Newhouse MVJ 2018

Futures Framed

When I walked into the community center on the west side of Syracuse, New York, to volunteer for the first time, I didn’t know what to expect. Between an old apartment building and a small corner market, a bland brick structure hid an unlikely bounty of color and creativity inside.

Through the support of the Dorothy and Marshall M. Reisman Foundation, the Refugee and Immigrant Self-Empowerment (RISE) center offers a free after-school program for students between kindergarten and eighth grade, helping roughly 20 children from refugee families.

The setting and the children inspired me. I wanted to find a way to share their creative spirit, while also highlighting the program’s mission to support children raised in a culture other than their parents’.

According to the New York State Office of Temporary and Disability Assistance,

Onondaga County resettled 9,538 refugees between 2007 and 2016, from 52 different countries. That includes many of the parents and children at RISE.

“Feeling unsure of their place in the community, our students need an outlet for self-expression,” said Sarah Esposito, the center’s educational and after-school program coordinator. “Art allows our students a safe space where [they] can communicate with others and explore their own identities.”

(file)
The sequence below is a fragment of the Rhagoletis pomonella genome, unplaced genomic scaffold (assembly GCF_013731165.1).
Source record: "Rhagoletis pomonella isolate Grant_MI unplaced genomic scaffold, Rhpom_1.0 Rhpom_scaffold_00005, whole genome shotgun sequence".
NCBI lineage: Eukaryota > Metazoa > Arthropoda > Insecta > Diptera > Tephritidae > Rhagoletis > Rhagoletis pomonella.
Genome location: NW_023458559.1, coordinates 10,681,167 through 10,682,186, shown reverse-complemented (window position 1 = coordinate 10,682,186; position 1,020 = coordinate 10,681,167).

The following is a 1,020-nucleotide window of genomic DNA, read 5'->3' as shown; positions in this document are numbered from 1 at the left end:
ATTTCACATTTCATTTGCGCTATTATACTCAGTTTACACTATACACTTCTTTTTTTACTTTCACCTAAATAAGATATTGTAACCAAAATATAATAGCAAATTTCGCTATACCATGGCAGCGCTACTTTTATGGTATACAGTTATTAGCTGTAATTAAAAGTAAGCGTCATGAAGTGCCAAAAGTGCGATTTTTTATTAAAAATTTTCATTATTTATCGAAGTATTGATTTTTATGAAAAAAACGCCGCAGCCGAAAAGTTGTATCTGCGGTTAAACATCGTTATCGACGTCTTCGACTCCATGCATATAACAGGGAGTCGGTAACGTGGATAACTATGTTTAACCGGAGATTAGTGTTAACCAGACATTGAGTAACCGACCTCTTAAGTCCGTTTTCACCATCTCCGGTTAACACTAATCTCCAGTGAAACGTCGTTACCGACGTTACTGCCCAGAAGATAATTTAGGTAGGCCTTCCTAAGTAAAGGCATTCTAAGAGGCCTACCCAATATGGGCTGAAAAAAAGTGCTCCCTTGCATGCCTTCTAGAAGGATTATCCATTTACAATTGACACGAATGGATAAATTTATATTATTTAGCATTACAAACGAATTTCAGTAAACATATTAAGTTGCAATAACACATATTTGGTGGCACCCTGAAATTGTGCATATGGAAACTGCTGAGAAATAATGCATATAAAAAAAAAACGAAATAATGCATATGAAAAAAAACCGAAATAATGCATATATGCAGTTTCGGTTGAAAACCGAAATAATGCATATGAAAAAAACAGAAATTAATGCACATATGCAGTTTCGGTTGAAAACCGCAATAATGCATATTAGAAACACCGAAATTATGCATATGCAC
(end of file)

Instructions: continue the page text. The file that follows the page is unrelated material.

That got me thinking about the universality of art and how I can connect with these children while helping them envision their futures. I approached Todd Goehle, RISE’s associate executive director, about doing a portrait project and he loved the idea enough that the staff wove it into the program’s theme of the month — art.

Two days later, I converted the center’s common area into a mobile studio just big enough to fit the tallest eight-graders. The children made sure to show their personality to the camera and eagerly ran back to see themselves after each shot.

In that moment, any fear I had of them dismissing me as a strange man with a camera was gone, and they were opening up to me because we were creating something together.

The following day, the children received prints of their portraits and made them their own. They drew on top, added stickers, glued on clip art and designed the frames of their photos to match what they wanted to be when they grew up.

“I liked it because it was like, ‘I can do anything I want when I put my mind to it,’” said Margaret Gosar, a 14-year-old student.

The 19 portraits were hung up in the children’s classroom, and are now one of several art displays that showcase the program’s method of helping students connect with themselves, other students, and their community.

“The arts — especially the visual arts — allow the students to express themselves creatively,” said Goehle. “You do not have to be Picasso to enjoy drawing or to use art to explore ideas.”

Goehle, Esposito and the staff agree: the RISE after-school program is about having a learning environment the children enjoy, and art has shown to be an effective tool.

“The art portrait project really encompassed everything RISE is about,” said Esposito, “self-empowerment and helping them become self-sufficient by finding their own identities.”

Photo gallery